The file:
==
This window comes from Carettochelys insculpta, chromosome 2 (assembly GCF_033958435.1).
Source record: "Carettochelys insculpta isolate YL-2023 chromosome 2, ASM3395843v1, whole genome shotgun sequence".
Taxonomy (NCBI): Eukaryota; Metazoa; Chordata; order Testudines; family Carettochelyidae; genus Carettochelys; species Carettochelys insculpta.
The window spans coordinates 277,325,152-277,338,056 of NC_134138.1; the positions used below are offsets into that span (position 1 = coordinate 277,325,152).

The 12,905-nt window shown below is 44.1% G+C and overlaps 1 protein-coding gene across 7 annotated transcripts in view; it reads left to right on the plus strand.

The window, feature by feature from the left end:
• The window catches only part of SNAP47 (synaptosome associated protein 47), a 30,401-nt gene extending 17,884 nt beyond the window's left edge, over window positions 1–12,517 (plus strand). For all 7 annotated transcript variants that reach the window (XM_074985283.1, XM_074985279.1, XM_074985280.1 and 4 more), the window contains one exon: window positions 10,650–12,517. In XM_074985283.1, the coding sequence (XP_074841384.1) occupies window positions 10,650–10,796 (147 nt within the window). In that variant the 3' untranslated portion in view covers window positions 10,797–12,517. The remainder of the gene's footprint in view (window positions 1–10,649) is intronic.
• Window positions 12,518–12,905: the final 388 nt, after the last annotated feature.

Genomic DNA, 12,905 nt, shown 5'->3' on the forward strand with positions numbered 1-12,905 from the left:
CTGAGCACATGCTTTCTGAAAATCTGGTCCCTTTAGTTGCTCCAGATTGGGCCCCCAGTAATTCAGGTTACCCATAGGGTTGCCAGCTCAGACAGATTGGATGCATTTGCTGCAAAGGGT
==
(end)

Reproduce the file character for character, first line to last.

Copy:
This window comes from Carettochelys insculpta, chromosome 2 (assembly GCF_033958435.1).
Source record: "Carettochelys insculpta isolate YL-2023 chromosome 2, ASM3395843v1, whole genome shotgun sequence".
Taxonomy (NCBI): Eukaryota; Metazoa; Chordata; order Testudines; family Carettochelyidae; genus Carettochelys; species Carettochelys insculpta.
The window spans coordinates 277,325,152-277,338,056 of NC_134138.1; the positions used below are offsets into that span (position 1 = coordinate 277,325,152).

The 12,905-nt window shown below is 44.1% G+C and overlaps 1 protein-coding gene across 7 annotated transcripts in view; it reads left to right on the plus strand.

The window, feature by feature from the left end:
• The window catches only part of SNAP47 (synaptosome associated protein 47), a 30,401-nt gene extending 17,884 nt beyond the window's left edge, over window positions 1–12,517 (plus strand). For all 7 annotated transcript variants that reach the window (XM_074985283.1, XM_074985279.1, XM_074985280.1 and 4 more), the window contains one exon: window positions 10,650–12,517. In XM_074985283.1, the coding sequence (XP_074841384.1) occupies window positions 10,650–10,796 (147 nt within the window). In that variant the 3' untranslated portion in view covers window positions 10,797–12,517. The remainder of the gene's footprint in view (window positions 1–10,649) is intronic.
• Window positions 12,518–12,905: the final 388 nt, after the last annotated feature.

Genomic DNA, 12,905 nt, shown 5'->3' on the forward strand with positions numbered 1-12,905 from the left:
CTGAGCACATGCTTTCTGAAAATCTGGTCCCTTTAGTTGCTCCAGATTGGGCCCCCAGTAATTCAGGTTACCCATAGGGTTGCCAGCTCAGACAGATTGGATGCATTTGCTGCAAAGGGT